OK, so members of the New 49'ers, a recreational mining club based in Happy Camp, want to suction dredge for shiny gold nibblets in the Klamath River.
And the Karuk Tribe -- which has made its home along the river for thousands of years -- wants there to be more checks on the miners' dredging than the miners like, to protect the fish.
The two groups have been at odds for years over this. Lawsuits. Legislation. And, on a baser level, insults and racial slurs.
The latest twist in the saga has dredged up a cringey dose of the latter.
On March 1, the New 49'ers issued a news release titled "Petition calls for end to ‘widespread and wanton' killing of salmon." It says the group and a coalition of likeminders have petitioned the California Department of Fish and Game for a "repeal of the favored treatment it has given the Karuks, an Indian Tribe that routinely takes countless salmon from the river with no oversight... ."
On the message forum of the New 49'ers' Web site, news of the petition was met with a droplet of dignified resolve, but a bucket-'o-blood of war whoops:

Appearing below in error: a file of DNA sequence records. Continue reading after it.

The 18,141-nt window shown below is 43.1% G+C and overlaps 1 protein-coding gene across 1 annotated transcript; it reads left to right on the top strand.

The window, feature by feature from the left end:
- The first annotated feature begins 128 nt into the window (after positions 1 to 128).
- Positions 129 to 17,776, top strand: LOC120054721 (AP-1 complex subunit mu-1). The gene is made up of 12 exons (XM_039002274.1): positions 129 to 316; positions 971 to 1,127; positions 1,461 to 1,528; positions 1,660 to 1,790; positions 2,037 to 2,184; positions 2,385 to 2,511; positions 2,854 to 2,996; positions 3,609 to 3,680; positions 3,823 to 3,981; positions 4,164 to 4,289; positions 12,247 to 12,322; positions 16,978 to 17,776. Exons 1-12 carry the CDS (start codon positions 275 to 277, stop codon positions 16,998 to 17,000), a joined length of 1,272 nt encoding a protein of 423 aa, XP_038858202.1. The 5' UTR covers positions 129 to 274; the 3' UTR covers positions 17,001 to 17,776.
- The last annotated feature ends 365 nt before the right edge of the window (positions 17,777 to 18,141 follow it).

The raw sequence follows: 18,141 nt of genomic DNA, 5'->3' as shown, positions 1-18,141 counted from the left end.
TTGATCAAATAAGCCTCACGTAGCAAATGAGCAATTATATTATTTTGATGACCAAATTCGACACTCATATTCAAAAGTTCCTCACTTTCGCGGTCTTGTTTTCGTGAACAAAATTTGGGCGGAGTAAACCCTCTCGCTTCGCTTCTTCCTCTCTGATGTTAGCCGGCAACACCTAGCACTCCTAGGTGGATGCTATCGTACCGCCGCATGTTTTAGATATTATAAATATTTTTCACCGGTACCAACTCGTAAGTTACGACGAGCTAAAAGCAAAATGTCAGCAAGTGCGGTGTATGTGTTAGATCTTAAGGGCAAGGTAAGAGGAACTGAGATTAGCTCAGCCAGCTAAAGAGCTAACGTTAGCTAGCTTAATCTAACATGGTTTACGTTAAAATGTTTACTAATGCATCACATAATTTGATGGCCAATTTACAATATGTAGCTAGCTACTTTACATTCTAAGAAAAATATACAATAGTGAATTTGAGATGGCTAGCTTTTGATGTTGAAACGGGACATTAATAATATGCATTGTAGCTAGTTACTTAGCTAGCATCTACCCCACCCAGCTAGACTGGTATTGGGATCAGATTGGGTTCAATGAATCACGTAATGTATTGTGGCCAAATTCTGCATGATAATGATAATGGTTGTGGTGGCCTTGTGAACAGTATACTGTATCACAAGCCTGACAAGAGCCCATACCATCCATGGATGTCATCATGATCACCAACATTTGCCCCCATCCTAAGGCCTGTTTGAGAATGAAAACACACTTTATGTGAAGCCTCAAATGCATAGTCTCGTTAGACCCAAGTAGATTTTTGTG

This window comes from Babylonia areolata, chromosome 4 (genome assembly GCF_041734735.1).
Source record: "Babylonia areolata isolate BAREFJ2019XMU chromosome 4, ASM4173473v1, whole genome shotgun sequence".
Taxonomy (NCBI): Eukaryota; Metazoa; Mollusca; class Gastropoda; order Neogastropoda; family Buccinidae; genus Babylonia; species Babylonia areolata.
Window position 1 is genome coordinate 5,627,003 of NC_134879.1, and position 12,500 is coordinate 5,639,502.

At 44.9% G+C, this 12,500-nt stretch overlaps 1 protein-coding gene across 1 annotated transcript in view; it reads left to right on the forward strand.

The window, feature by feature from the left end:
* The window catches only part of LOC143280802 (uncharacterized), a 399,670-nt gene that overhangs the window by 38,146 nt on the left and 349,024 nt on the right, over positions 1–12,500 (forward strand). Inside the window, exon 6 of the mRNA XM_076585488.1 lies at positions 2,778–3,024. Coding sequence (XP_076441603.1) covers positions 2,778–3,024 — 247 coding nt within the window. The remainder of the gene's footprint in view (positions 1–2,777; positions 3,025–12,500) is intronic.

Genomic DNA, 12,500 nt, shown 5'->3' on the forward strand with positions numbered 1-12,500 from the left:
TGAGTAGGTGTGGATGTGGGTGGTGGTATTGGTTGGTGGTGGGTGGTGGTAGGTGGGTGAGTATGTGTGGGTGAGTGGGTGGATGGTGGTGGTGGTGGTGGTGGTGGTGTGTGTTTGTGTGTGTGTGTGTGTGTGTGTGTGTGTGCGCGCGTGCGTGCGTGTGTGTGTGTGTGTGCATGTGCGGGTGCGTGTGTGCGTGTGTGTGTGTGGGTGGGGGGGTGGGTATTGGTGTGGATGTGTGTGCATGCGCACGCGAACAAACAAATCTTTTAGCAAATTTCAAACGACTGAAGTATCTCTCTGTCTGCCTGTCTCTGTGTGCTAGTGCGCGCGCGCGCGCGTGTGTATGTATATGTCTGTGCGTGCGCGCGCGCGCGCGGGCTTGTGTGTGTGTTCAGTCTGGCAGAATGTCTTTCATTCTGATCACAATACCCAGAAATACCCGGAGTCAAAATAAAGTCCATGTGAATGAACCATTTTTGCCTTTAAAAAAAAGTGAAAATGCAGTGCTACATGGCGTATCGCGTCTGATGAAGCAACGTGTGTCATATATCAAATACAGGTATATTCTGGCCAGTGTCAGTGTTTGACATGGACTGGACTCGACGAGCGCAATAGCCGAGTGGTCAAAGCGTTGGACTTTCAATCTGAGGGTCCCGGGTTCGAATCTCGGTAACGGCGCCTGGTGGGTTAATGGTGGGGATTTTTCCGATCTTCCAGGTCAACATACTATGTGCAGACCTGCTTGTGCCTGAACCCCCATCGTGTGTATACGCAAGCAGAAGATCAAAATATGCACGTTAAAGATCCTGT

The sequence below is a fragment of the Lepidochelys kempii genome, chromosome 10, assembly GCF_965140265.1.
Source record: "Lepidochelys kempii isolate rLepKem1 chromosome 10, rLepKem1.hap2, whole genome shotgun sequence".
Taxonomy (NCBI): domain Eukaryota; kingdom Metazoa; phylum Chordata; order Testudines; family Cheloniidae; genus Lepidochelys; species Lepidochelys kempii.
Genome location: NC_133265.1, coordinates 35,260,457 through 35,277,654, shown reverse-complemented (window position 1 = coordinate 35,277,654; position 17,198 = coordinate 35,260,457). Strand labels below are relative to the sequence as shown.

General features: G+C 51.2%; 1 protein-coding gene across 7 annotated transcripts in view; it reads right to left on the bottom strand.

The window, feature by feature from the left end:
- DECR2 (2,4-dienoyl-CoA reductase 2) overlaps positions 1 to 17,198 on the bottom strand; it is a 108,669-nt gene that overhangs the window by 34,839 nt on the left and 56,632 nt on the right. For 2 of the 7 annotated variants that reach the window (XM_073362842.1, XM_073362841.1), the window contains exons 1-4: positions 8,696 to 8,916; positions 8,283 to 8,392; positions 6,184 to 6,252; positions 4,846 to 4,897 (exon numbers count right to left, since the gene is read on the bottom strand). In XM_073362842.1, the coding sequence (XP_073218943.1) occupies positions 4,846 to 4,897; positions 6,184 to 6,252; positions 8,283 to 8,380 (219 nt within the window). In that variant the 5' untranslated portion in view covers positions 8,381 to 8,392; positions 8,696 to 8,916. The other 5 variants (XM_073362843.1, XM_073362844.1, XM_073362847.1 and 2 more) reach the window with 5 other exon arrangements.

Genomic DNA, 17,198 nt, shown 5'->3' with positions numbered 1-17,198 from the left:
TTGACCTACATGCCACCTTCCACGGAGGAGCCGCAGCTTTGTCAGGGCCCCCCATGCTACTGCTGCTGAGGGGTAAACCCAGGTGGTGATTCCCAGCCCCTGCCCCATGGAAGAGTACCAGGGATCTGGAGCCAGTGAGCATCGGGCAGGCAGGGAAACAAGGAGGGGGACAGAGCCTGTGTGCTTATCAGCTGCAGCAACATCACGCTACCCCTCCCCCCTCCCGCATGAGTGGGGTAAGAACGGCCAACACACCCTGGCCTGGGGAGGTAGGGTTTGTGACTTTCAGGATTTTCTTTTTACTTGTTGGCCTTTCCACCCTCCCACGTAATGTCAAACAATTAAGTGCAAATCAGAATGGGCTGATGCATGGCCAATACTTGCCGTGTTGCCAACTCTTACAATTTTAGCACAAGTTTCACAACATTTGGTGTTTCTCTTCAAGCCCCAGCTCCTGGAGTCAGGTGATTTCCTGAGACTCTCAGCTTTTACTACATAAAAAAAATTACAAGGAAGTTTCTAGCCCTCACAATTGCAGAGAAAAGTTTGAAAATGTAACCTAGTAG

Circle the wagons!
FINALLY.......It's time to play cowboys and indians again..... whoop n ride
Is that necessary?
The release itself is slightly more subtle. Example:
No regulators take account of how many fish the Tribe kills, and no one knows whether the salmon actually wind up on the dinner table -- as State officials claim -- or how many might wind up in restaurants and at markets. No one knows because no one is watching.
Craig Tucker, Klamath Campaign Coordinator for the Karuk Tribe, in a brief, initial response this morning said:
The Karuk do not sell fish -- since Karuk rarely harvest more than 200 fish due to the limited runs, every fish is used for subsistence for Tribal families or served during ceremonies.
Craig called the petition "clearly a vengeful act... ."
UPDATE: The Karuk Tribe's official response.